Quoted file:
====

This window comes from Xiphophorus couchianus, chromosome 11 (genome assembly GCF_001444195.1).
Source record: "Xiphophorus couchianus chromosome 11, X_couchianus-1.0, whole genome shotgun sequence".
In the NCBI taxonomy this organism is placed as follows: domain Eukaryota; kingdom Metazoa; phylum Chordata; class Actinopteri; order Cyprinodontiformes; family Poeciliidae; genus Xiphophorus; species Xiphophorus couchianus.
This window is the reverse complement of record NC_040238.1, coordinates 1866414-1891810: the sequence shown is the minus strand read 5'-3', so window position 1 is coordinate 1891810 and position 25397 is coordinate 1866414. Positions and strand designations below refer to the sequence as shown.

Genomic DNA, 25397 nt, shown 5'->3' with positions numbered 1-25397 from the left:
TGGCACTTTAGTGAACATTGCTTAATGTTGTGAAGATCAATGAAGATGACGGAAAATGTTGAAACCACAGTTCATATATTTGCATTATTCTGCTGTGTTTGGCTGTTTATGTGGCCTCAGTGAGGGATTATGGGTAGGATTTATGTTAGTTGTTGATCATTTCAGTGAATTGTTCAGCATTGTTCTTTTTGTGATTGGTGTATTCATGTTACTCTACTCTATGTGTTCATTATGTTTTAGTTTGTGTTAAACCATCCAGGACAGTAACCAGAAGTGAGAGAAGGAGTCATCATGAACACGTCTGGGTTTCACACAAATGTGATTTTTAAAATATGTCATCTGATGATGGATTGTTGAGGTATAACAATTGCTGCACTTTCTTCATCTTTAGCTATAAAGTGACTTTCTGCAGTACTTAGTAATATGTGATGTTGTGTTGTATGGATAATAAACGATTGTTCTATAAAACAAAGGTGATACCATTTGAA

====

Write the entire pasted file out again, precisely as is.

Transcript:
This window comes from Xiphophorus couchianus, chromosome 11 (genome assembly GCF_001444195.1).
Source record: "Xiphophorus couchianus chromosome 11, X_couchianus-1.0, whole genome shotgun sequence".
In the NCBI taxonomy this organism is placed as follows: domain Eukaryota; kingdom Metazoa; phylum Chordata; class Actinopteri; order Cyprinodontiformes; family Poeciliidae; genus Xiphophorus; species Xiphophorus couchianus.
This window is the reverse complement of record NC_040238.1, coordinates 1866414-1891810: the sequence shown is the minus strand read 5'-3', so window position 1 is coordinate 1891810 and position 25397 is coordinate 1866414. Positions and strand designations below refer to the sequence as shown.

Genomic DNA, 25397 nt, shown 5'->3' with positions numbered 1-25397 from the left:
TGGCACTTTAGTGAACATTGCTTAATGTTGTGAAGATCAATGAAGATGACGGAAAATGTTGAAACCACAGTTCATATATTTGCATTATTCTGCTGTGTTTGGCTGTTTATGTGGCCTCAGTGAGGGATTATGGGTAGGATTTATGTTAGTTGTTGATCATTTCAGTGAATTGTTCAGCATTGTTCTTTTTGTGATTGGTGTATTCATGTTACTCTACTCTATGTGTTCATTATGTTTTAGTTTGTGTTAAACCATCCAGGACAGTAACCAGAAGTGAGAGAAGGAGTCATCATGAACACGTCTGGGTTTCACACAAATGTGATTTTTAAAATATGTCATCTGATGATGGATTGTTGAGGTATAACAATTGCTGCACTTTCTTCATCTTTAGCTATAAAGTGACTTTCTGCAGTACTTAGTAATATGTGATGTTGTGTTGTATGGATAATAAACGATTGTTCTATAAAACAAAGGTGATACCATTTGAA